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Anaerobic digestion of dairy cattle slurry—long‑term effects on crop yields and chemical soil characteristics

Rittl, Tatiana; Pommeresche, Reidun; Johansen, Anders; Steinshamn, Håvard; Riley, Hugh and Løes, Anne-Kristin (2023) Anaerobic digestion of dairy cattle slurry—long‑term effects on crop yields and chemical soil characteristics. Org. Agr., 13, pp. 547-563.

[thumbnail of s13165-023-00447-0 (2).pdf] PDF - Published Version - English

Summary in the original language of the document

Renewable energy in the form of biogas can be produced by anaerobic digestion (AD) of animal manure. However, there is still a lack of knowledge on the long-term effects of AD-treated manure on soil characteristics and crop productivity, compared with untreated manure. A field experiment was established in a perennial grass-clover ley in 2011 to study the effects on important soil and crop characteristics when the slurry from a herd of organically managed dairy cows is anaerobically digested. While the rate of manure application affected soil concentrations of extractable nutrients and pH, these variables were unaffected by AD. Soil organic matter (SOM) concentrations decreased in all plots and faster on the plots with high intrinsic SOM. The decrease was similar with application of untreated (non-digested) slurry (US) and anaerobically digested slurry (ADS), and it was not affected by application rates. The general decline may be explained by the initial high SOM content, the long-term effect of drainage, and higher temperatures with climatic change. US and ADS gave similar yields of grassclover ley (2 cuts/year) and green fodder, on average 0.79 and 0.40 kg DM m−2, respectively. Clover yield was similar in manured treatments and the non-fertilized control. With respect to crop yields and chemical soil characteristics, long-term (10 years) effects of AD in an organic dairy cow farming system seem to be minor. The benefits of extracting energy from the slurry did not compromise grassland productivity or soil quality in the long term.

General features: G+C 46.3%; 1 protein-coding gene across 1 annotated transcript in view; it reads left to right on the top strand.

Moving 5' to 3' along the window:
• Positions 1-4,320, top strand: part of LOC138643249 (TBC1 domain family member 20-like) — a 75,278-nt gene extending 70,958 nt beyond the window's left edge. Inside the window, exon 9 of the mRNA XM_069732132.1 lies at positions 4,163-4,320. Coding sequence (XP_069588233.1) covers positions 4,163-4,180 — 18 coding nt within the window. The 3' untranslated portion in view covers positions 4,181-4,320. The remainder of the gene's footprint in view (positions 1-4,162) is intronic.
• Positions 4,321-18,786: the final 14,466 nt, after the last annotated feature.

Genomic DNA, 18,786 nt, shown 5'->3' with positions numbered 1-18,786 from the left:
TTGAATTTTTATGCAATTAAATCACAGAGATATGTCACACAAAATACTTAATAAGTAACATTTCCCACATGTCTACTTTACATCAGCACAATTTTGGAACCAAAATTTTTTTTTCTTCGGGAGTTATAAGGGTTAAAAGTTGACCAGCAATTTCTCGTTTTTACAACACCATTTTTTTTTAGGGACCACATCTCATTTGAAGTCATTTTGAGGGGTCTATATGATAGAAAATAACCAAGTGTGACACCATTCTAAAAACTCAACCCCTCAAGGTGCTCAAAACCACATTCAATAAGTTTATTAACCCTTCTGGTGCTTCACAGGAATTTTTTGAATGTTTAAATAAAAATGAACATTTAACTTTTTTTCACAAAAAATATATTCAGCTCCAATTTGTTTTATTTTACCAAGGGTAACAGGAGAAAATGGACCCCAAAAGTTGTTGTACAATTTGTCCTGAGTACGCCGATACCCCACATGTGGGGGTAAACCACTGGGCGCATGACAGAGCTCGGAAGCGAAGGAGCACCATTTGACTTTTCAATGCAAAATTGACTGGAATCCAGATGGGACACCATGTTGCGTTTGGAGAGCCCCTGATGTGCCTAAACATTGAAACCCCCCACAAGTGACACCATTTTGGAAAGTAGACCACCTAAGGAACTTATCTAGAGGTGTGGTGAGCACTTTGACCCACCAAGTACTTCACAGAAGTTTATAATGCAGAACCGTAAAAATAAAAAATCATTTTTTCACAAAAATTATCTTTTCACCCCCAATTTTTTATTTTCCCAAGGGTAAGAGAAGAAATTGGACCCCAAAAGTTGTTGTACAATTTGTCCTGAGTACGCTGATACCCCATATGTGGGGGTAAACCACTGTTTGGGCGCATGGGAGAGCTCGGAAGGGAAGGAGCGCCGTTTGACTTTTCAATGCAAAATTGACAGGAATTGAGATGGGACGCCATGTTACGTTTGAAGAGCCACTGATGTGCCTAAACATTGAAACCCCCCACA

EPrint Type:Journal paper
Agrovoc keywords:
grass clover
soil organic matter
organic agriculture
Subjects: Soil > Soil quality
Farming Systems > Farm nutrient management
Research affiliation: Denmark > AU - Aarhus University
Norway > NIBIO – Norwegian Institute of Bioeconomy Research
Norway > NORSØK - Norwegian Centre for Organic Agriculture
Deposited By: F Rittl, Tatiana
ID Code:52795
Deposited On:14 Mar 2024 07:55
Last Modified:14 Mar 2024 07:55
Document Language:English
Refereed:Peer-reviewed and accepted

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